Martha M. Ezzard and her physician husband John are among the pioneers in the movement of professionals trading busy city careers for a return to the land. While this story about saving a fifth-generation family farm is distinctly Southern, it typifies the national locally grown movement which has begun to sweep the country. Locally grown foods call for wines that are a taste of the local earth-what wine aficionados call the terroir-the soils and climate that give the grapes unique flavors not found in California or Burgundy or anywhere other than, in this case Tiger Mountain, Georgia. What follows initially are long sweaty days of post hole digging, trellis wire stringing, and weed pulling mixed with a few chiggers and ticks-but also the thrill, of sighting a giant blue heron in the dawn mist of the farm pond-of hearing the honking of geese at sunset. There are times when the city high rise still beckons, but what Martha and John learn after burning smudge pots all night in a late April freeze only to see their pink buds turn brown despite it all, is that wine grapes have a second bud-and so too, because of their shared venture-does their relationship. The story of Tiger Mountain Vineyards is a window into the nascent community of regional and local wineries; Martha and John are helping to craft a high-quality wine industry in America's rural South. Book jacket.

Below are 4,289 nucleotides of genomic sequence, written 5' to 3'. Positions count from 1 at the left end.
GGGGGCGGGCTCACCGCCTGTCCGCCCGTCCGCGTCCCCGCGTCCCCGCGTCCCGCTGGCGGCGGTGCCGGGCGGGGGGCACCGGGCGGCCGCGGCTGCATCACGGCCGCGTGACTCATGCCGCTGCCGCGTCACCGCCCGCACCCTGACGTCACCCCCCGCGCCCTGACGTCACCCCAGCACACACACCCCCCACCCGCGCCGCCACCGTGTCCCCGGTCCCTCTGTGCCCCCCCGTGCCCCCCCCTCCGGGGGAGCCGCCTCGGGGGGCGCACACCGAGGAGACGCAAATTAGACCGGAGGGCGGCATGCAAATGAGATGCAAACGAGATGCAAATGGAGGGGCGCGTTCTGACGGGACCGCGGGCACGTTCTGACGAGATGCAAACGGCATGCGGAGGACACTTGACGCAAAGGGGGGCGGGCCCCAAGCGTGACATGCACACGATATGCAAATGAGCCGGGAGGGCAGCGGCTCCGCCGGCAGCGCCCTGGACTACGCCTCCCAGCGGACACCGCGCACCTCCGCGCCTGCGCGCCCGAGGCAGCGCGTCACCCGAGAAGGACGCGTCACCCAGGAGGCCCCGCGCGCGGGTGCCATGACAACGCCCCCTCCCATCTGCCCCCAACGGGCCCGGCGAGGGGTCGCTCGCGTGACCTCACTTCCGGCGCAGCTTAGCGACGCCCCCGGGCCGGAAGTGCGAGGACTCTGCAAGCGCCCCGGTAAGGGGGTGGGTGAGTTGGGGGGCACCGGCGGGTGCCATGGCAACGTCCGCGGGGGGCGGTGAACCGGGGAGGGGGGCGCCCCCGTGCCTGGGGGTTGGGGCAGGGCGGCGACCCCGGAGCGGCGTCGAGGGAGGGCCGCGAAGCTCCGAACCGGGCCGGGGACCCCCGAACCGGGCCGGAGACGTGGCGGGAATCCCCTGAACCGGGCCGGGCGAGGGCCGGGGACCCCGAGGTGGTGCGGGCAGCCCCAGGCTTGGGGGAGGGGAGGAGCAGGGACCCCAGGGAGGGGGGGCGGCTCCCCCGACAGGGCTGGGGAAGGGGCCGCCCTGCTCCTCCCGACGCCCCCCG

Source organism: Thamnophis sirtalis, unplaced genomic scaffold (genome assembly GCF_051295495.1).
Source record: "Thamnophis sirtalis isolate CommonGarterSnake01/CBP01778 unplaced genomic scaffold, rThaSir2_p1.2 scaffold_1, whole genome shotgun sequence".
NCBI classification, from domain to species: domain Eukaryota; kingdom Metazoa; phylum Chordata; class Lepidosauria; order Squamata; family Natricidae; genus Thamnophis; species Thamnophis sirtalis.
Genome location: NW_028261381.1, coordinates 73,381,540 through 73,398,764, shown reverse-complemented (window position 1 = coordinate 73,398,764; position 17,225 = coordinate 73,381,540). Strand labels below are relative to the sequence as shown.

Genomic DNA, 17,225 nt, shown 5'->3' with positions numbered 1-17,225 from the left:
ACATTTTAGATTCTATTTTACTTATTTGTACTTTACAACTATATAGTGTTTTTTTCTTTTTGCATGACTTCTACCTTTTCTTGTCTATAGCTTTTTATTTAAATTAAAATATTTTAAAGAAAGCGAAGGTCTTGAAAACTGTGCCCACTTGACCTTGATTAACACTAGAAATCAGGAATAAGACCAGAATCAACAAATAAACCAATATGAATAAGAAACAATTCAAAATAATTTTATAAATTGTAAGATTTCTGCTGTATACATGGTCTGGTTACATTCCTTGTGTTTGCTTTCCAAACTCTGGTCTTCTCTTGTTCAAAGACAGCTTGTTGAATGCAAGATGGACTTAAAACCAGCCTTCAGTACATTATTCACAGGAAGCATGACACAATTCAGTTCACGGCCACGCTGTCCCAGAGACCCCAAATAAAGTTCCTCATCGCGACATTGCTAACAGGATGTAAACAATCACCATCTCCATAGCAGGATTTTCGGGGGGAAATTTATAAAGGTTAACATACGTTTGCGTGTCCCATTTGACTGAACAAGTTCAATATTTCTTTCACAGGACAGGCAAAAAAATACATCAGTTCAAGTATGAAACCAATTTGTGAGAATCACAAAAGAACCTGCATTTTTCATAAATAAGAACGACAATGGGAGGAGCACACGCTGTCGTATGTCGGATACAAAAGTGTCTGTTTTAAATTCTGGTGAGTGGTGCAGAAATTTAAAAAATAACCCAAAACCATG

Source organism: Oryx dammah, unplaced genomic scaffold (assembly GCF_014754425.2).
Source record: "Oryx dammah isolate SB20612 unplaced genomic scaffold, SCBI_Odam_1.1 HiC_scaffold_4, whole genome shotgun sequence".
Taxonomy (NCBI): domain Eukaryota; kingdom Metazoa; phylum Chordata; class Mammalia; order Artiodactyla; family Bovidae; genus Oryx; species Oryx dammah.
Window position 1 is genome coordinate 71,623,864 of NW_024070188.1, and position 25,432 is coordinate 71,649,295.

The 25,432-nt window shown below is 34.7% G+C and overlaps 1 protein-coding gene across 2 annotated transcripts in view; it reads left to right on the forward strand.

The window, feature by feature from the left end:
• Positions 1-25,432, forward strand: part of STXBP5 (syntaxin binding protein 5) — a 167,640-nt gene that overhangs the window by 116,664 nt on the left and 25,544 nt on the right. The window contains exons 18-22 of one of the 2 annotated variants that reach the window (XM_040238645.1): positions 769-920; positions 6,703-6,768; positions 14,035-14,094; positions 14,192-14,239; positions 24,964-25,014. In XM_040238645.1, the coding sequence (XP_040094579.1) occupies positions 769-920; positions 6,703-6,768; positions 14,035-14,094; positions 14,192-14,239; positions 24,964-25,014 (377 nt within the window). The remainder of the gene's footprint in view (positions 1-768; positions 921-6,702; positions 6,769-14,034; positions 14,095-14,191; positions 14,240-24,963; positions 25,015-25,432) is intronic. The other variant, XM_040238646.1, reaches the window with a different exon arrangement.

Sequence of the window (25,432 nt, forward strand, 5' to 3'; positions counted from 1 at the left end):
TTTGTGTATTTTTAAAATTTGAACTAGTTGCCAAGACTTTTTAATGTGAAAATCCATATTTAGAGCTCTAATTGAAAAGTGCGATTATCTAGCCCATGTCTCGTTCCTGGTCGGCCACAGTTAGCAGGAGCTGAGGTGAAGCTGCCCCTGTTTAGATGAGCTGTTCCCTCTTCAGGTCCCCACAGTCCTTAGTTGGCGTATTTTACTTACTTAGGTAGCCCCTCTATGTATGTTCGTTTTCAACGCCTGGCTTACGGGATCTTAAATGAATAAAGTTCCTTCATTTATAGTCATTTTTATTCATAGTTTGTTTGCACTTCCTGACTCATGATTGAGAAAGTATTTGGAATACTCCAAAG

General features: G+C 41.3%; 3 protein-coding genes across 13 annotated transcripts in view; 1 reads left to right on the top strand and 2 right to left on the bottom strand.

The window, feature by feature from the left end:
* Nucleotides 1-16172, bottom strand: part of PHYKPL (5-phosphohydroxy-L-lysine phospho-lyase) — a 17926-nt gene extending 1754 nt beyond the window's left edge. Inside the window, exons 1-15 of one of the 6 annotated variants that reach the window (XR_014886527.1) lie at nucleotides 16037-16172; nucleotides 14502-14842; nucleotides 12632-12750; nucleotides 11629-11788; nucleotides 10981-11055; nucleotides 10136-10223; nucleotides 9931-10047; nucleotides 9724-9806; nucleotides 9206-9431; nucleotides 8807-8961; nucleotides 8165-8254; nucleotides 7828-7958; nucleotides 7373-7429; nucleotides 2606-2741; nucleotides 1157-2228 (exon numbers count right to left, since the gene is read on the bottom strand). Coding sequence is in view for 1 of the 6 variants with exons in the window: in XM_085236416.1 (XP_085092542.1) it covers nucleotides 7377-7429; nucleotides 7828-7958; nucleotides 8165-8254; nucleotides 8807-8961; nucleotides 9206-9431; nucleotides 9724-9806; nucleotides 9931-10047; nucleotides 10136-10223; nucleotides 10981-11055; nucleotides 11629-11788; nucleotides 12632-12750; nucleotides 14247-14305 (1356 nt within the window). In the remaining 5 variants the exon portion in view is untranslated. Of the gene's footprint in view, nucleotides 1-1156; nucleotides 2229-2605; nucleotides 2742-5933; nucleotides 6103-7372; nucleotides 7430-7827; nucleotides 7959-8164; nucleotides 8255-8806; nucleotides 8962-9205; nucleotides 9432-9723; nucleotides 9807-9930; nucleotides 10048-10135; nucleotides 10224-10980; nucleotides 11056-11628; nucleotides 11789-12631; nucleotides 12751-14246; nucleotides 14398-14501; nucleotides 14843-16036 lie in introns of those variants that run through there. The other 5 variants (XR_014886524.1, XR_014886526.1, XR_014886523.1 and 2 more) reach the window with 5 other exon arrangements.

The Second Bud
Mercer University Press
Deserting the City for a Farm Winery